About a quarter of Victoria is not covered by a Registered Aboriginal Party. The AHC discussion paper suggests that as more parties are set up and they grow in experience, they could take on managing other aspects of local Aboriginal affairs (some are already doing so). Local councils should be legally required to consult with the RAPs around a wider range Indigenous issues than simply ‘heritage’, the paper suggests.

‘There have been examples of Local Government Authorities not fully engaging with RAPs in respect of a range of matters that concern Aboriginal culture and identity,’ Carter said.

If the stronger powers in the discussion paper are given to the Council, they would be wielded by a significantly more independent body; the paper asks that five out of the eleven members of the Council be directly elected by RAPs, rather than, as now, appointed by the minister, with that number going up as the number of RAPs rises. It seeks to close other loopholes that the Council believes are allowing heritage to be destroyed without proper consultation, by removing wording that means that some areas that have already had their topsoil disturbed do not trigger protection, and deleting a requirement that watercourses be ‘named’ bodies of water in order to count as areas where heritage materials may exist.

Heritage protection should be extended beyond the ‘tangible’, the paper says. Although intangible heritage – oral traditions, performing arts and so on – is currently recognised, the paper says the law should be changed so that ‘both State and local government should be directed to consult with RAPs on matters of intangible heritage as well as tangible heritage.’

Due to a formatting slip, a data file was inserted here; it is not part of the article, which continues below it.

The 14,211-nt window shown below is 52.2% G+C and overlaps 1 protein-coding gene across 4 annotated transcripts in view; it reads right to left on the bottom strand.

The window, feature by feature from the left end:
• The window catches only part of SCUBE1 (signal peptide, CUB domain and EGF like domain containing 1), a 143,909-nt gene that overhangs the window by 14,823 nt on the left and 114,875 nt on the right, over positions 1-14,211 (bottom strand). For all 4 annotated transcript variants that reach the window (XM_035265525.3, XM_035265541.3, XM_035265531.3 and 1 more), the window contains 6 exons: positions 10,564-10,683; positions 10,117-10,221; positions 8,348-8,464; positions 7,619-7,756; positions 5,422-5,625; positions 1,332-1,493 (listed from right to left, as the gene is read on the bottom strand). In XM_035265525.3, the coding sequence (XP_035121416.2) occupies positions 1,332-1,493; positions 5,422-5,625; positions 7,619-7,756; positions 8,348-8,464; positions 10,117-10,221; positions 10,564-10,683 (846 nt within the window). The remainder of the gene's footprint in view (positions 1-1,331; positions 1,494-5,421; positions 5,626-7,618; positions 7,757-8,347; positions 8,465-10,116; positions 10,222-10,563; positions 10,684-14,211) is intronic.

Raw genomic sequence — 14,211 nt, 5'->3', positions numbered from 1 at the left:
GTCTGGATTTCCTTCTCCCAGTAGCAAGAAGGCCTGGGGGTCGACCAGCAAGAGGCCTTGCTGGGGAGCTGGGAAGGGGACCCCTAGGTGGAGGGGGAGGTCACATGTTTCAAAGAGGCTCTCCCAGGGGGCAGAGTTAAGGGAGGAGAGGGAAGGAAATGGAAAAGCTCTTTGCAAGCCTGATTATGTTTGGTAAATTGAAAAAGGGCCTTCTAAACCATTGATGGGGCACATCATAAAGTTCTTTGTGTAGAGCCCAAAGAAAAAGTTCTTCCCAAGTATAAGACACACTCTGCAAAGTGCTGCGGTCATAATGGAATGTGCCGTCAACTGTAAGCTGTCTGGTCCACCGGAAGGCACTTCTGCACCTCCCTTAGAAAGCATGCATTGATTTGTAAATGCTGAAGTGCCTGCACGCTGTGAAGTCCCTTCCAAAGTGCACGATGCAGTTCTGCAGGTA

‘Council feels that (there is) an artificial distinction between tangible and intangible. Cultural heritage is best described holistically,’ Carter said.

Aboriginal Heritage Advisors, who the Councils says are mostly non-Indigenous, would lose their role as the only people who can create management plans; RAPs would be able to take on that role. Carter said that ‘Council has received a concerning number of reports of unacceptable CHMPs being submitted to RAPs for consideration.’

The proposed power for RAPs to refuse a CHMP would ‘accord with Article 31 of the United Nations Declaration on the Rights of Indigenous Peoples, which states that Indigenous Peoples have the right to maintain, control, protect and develop their Cultural Heritage,’ Carter said.

The discussion paper is open for public comment until the end of November. It will then be reviewed and sent to the minister.

Overland is a not-for-profit magazine with a proud history of supporting writers, and publishing ideas and voices often excluded from other places.

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Jenny Sinclair is a Melbourne writer who recently submitted her PhD focusing on Australian historical fiction at the University of Melbourne. She was joint winner of the Australian Nature Writing Prize in 2019.